On Saturday I attended the Lee Valley vintage plane sale at their new Toronto store. There were a *lot* of wooden planes, mostly moulding planes, and some some others – at bargain prices. I spent a grand total of $15 – $10 on a 7″ “block” sized coffin smoother, and $5 on a steel Shelton block plane.
The Shelton is an odd piece, and mimics the Stanley No.118 steel block plane (with a number of 18). The Shelton Plane & Tool Mfg Co. was founded in 1862, in Shelton, Connecticut, and originally made baskets. They started production of planes in the early 1930’s coinciding with two patents granted in 1933. The patent for the block plane was awarded in 1947 (Patent No. 2,423,713), so the block plane itself could have been in production from the early 1940s (assumed by the patent pending mark on the blade).
The plane’s body is made of two pieces of pressed steel, the body, and the rigid support sub-structure which holds the depth adjustment mechanism, and the pin for securing the lever cap. The inside of the body and lever cap were painted black originally. The knurled thumbwheel for blade depth adjustment (Fig.1(26)), lever cap thumbwheel knob (31), and auxiliary hand grip (40) are all made of cast aluminum. The holes on the side of the plane to improve grip through the placement of a thumb and finger are straight (not bevelled as in the Stanley No.118).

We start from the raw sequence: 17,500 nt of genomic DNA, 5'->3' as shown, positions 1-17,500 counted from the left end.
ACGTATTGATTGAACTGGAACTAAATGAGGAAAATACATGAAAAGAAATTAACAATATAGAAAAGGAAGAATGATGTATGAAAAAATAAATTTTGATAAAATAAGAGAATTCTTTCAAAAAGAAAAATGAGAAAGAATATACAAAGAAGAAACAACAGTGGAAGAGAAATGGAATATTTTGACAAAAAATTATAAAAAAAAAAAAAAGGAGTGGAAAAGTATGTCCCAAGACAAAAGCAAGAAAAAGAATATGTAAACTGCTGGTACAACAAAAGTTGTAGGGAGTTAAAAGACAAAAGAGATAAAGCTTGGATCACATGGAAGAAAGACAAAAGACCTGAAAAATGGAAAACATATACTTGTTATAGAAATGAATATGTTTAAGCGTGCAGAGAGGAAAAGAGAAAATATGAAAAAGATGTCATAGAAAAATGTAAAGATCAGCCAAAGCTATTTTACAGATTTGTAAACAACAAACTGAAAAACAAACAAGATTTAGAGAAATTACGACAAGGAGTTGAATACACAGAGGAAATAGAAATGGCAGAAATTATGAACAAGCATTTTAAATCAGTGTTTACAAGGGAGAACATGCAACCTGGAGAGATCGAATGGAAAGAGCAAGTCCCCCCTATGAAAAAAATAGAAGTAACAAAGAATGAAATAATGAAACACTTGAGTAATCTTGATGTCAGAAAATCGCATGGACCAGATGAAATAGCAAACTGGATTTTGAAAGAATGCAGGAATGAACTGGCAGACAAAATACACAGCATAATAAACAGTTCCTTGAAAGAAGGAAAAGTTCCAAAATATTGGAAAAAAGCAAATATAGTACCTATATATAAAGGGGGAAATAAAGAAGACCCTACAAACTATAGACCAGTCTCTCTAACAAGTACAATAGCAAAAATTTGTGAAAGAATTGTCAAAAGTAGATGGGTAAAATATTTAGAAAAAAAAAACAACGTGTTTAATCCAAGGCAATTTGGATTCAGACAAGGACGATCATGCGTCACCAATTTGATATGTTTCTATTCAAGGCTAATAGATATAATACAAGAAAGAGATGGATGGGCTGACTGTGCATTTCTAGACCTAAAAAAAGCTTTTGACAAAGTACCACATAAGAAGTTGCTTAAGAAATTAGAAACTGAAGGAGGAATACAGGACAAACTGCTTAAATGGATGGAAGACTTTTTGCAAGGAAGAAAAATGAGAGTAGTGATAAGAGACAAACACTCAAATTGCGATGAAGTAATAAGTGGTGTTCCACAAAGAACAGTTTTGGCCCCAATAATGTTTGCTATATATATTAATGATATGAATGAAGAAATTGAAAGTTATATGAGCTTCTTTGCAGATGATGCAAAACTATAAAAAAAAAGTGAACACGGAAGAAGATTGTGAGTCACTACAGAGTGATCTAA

The knob on the front of the plane is made of aluminum, and has a tenuous connection to the sole of the plane – i.e. it stays in position when pressure is applied, but easily detaches. Due to the obvious differences in materials, soldering it was not an option (it could likely be epoxied in place though).
An obvious copy of the Stanley No.118, the plane does differ in certain ways. The Stanley blade is bedded on a 12° angle, whereas the Shelton has a 15° bed. The blade adjustment mechanism is also completely different, as per the patent, with the only difference from the patent being that in the production run, the securing screw for the blade, with its unusual laterally bent grip has been replaced by a stud. On the No.118, the knobs and thumbwheels are plated brass, on the No.18 they are aluminum. The lever cap on the 118 is painted, the one on the 118 is plated (although traditionally black paint was the finish on the No.118’s). Interestingly, there does not seem to be a patent for the Stanley 118 which was released in 1933, and although there are differences the planes are *very* similar.
Shelton No.18 (1940s-1950s)
Plane length: 6″ sides, (6 3/8″ centre toe to heel)
Width: 1 7/8″
Blade width: 1 5/8″
Blade angle: 15º
Weight: 430g (15 oz.)
Material: pressed steel
Depth adjustment: thumbscrew
Lateral adjustment: n/a
Throat adjustment: n/a